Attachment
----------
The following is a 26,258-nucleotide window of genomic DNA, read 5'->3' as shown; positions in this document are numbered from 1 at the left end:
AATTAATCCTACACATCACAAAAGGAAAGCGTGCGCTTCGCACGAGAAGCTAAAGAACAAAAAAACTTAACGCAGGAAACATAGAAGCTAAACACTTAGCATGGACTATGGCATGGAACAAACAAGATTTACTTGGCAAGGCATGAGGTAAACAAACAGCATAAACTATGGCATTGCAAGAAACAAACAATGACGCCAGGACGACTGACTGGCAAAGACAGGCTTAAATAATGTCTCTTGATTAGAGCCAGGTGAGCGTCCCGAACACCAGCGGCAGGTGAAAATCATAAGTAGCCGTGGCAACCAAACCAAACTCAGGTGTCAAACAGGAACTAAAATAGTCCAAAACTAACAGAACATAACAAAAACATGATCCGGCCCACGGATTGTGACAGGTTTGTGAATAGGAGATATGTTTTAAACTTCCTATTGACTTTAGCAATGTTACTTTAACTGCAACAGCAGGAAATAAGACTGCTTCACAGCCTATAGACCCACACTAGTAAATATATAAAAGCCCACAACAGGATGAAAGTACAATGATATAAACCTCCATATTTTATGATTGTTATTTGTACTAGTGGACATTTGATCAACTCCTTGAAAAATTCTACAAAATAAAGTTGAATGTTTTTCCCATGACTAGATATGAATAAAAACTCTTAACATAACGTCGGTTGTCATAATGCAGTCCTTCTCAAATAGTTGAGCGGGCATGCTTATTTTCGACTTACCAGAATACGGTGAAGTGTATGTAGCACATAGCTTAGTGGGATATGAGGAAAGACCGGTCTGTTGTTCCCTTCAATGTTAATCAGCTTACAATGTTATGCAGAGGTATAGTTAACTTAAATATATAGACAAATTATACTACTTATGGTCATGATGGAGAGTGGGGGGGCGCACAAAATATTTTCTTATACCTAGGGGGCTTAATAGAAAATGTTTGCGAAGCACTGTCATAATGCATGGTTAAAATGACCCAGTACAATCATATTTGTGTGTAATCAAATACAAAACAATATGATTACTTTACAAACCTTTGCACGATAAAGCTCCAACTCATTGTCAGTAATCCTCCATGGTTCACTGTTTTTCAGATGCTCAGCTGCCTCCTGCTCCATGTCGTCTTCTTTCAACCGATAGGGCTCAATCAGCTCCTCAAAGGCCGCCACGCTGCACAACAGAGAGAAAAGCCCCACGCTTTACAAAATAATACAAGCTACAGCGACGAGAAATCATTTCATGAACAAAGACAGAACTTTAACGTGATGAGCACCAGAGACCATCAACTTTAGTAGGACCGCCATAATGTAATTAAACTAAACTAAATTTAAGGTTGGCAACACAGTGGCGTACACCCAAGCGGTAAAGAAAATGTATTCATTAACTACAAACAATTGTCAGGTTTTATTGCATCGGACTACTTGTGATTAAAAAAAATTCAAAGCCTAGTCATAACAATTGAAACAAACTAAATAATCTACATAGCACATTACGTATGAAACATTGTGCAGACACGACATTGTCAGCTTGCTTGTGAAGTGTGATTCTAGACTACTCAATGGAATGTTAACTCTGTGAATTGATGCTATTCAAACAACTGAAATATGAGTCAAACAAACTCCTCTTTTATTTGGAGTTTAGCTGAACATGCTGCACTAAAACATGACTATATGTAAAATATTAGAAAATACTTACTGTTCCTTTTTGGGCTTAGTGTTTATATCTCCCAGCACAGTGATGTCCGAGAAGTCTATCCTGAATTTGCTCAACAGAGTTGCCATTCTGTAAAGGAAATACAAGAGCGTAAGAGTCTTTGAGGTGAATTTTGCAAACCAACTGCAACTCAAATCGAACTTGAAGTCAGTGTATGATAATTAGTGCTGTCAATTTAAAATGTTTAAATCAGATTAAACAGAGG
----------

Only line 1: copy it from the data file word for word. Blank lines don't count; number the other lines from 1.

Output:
The following is a 26,258-nucleotide window of genomic DNA, read 5'->3' as shown; positions in this document are numbered from 1 at the left end: